It comes after a new variant of COVID-19, which is said to be 70 percent more infectious than previous strains, has already spread around the UK, with cases identified in Wales and Scotland. Boris Johnson and the Cabinet’s Covid operations committee is meeting today to consider the latest data on the spread of the virus.
Further measures have been suggested in a robust change to the UK tiering system with Government officials admitting the system had not been “robust enough” to deal with the increasing spread.
The new measures, Express.co.uk understands, could closely resemble the national lockdown in March with the strict “Stay at Home” message strengthened.
As well as this, other locations including Birmingham are expected to be moved up the ranks into Tier 4 and lower-ranking areas could be moved into Tier 3.
A senior Whitehall source told Express.co.uk: “We are ruling nothing out, the new strain is of serious concern.
“Tier 4 appears to not be strong enough.”
The source stressed the measures were essentially “adding another level onto Tier 4, so like a Tier 5.”
Communities Secretary Robert Jenrick also acknowledged “it may be necessary to take further action” to curb rising case numbers.
Mr Jenrick said this morning: “We don’t have a timetable for that. The Government’s Covid operations committee is meeting later today to review further evidence.
“We keep this under review, we are constantly hearing from our scientific advisers about what we should do.”
The new variant is “very concerning” and is “prevalent probably in most regions of the country”, he acknowledged.
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Responding to the news, Labour leader Sir Keir Starmer has written to Prime Minister Boris Johnson to say his party will back any Government moves to tighten restrictions if that is what scientists recommend.
Genomic researchers have found the new and more infectious variant of Covid-19 has already spread around the UK, with cases identified in Wales and Scotland.
The COVID-19 Genomics UK (COG-UK) consortium sampled cases around the UK and found the variant is also in the South West, Midlands and North of England – areas that are under Tier 2 and 3 restrictions.
Scientists Professor Lawrence Young and Professor Robert Dingwall explained the new variant is more transmissible because it “sticks” more easily to receptors in the throat and nose – which preliminary research also suggests is the reason it seems to be more prevalent among children.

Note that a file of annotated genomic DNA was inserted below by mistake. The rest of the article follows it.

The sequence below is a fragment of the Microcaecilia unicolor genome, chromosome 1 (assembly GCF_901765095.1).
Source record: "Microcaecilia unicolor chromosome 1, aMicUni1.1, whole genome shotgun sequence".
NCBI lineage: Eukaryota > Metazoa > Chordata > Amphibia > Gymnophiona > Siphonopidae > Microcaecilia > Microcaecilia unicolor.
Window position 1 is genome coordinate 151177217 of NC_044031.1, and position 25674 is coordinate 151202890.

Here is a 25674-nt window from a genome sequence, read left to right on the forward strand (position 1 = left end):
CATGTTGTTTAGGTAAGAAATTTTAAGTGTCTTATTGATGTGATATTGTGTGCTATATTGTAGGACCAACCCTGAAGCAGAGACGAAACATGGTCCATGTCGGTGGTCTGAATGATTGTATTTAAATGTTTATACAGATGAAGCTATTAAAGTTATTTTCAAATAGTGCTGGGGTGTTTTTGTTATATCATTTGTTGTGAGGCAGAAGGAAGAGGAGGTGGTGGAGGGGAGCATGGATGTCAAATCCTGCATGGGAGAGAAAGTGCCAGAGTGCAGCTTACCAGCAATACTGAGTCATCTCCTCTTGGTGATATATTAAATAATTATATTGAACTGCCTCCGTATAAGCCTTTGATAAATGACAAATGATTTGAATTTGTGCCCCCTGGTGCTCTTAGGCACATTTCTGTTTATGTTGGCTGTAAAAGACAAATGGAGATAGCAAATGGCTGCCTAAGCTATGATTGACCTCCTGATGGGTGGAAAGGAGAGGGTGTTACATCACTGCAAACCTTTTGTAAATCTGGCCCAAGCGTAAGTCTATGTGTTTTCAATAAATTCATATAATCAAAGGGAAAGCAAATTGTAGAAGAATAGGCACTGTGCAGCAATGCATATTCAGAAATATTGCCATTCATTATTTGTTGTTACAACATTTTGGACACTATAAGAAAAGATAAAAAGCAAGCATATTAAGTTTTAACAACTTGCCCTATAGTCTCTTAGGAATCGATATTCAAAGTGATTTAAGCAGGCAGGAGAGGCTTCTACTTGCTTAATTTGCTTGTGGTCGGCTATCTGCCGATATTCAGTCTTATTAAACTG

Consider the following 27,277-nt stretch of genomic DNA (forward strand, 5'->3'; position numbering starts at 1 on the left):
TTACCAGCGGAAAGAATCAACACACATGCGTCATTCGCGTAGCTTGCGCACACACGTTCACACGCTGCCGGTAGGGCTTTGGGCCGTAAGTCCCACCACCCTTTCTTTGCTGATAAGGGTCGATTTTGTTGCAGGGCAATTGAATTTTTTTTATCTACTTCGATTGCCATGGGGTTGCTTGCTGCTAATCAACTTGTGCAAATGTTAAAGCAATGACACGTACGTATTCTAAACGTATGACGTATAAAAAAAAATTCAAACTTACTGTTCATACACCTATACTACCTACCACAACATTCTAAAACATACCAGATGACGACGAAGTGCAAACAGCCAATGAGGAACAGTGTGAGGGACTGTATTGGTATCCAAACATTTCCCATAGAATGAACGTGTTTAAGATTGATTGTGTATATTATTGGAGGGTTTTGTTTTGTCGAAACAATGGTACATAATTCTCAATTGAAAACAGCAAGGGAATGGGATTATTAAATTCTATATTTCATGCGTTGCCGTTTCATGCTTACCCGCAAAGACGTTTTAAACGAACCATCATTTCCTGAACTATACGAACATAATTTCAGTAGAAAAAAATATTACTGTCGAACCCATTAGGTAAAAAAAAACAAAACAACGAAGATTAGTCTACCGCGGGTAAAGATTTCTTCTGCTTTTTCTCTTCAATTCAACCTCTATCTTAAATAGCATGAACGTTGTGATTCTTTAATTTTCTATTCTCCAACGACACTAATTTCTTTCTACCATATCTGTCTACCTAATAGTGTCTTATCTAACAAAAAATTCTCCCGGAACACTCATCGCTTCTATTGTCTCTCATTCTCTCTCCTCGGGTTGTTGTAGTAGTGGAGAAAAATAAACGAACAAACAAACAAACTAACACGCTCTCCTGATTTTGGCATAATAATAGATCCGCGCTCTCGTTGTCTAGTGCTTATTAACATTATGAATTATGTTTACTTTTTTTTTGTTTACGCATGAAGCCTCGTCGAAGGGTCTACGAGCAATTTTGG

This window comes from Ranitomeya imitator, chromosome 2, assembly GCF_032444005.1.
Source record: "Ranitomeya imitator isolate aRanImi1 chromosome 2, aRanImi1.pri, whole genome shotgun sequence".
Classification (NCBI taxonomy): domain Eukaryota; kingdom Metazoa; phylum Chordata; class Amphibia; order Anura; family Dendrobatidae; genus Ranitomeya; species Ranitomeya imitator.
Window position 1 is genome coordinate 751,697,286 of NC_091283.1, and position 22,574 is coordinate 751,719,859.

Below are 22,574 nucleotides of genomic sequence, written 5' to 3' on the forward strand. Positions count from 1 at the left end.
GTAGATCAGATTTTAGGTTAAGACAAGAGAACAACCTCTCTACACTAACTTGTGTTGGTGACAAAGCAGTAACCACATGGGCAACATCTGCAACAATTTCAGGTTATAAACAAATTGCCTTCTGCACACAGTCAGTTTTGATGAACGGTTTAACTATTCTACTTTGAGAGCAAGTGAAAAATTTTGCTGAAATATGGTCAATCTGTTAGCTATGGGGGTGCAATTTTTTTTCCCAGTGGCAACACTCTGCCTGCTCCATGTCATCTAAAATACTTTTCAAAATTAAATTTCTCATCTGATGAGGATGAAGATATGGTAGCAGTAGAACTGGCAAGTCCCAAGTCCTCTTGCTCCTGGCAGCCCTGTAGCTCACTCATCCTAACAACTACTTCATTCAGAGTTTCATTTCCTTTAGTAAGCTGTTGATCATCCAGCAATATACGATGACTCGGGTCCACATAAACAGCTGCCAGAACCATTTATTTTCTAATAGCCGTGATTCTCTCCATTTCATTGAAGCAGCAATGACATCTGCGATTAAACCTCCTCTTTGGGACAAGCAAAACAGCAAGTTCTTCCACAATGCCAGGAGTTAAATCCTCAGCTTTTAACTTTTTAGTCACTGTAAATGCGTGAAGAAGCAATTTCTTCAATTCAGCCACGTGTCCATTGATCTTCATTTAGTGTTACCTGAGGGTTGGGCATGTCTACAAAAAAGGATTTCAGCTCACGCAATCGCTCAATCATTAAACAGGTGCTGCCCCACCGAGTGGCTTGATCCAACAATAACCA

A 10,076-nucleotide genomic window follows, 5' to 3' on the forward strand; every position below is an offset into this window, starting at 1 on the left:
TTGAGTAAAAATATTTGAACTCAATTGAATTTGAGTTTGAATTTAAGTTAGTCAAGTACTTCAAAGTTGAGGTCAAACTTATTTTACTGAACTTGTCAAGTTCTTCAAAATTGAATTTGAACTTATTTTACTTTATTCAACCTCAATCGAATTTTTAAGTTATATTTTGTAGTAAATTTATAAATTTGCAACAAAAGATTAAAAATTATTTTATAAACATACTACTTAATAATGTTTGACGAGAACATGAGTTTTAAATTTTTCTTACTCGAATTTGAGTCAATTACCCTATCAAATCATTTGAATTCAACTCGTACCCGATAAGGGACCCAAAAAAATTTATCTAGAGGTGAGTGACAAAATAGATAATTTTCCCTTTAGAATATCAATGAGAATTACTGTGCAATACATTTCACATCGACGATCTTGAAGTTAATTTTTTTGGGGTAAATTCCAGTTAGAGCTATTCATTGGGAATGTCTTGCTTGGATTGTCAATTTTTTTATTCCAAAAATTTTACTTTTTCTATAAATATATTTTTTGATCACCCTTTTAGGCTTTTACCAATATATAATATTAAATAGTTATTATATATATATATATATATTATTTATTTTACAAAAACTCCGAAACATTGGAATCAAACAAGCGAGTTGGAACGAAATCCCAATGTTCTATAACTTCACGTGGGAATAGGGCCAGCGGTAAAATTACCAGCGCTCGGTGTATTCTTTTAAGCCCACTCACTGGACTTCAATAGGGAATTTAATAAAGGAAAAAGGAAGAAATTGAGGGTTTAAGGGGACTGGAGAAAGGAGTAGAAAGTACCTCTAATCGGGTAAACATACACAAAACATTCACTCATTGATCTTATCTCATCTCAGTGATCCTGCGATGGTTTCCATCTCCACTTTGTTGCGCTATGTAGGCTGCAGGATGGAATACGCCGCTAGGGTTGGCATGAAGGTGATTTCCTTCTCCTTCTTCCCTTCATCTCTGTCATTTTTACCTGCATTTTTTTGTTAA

Professor Jason Leitch, Scotland’s National Clinical Director, told Holyrood’s COVID-19 committee this morning the UK Government’s measures were not effective enough.
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Professor Leitch referred to minutes of the New and Emerging Respiratory Virus Threats Advisory Group (Nervtag) which suggested the new variant was highly present during England’s national lockdown in November.
Mr Leitch continued: “That suggests the November lockdown in the South East of England wasn’t sufficient to drive down the R number for this variant.”
Professor Leitch stressed it will be “very, very difficult” to keep the R number below one given how transmissible the variant is, adding: “It would be back to March rather than November” hinting of another national lockdown.
At the same time, First Minister Nicola Sturgeon could be poised to introduce a “Stay at Home Message” for Scots amid concerns the variant could cause cases to rise significantly in Scotland.
Speaking in Holyrood, she said this system has “until now been effective”, but as more information on the new strain emerges consideration will be given on whether the top-level – Level 4 – needs to be strengthened.
She added: “It seems that we are facing a virus that spreads much faster now than in March, so we need to consider whether the current Level 4 restrictions will be sufficient to suppress it.”
In addition, the Scottish Government is also passing legislation which would ban Scots from travelling to the Republic in Ireland in its coronavirus regulations.
The latest Government figures reveal there have been more than two million confirmed cases of coronavirus in the UK and more than 67,000 people have died.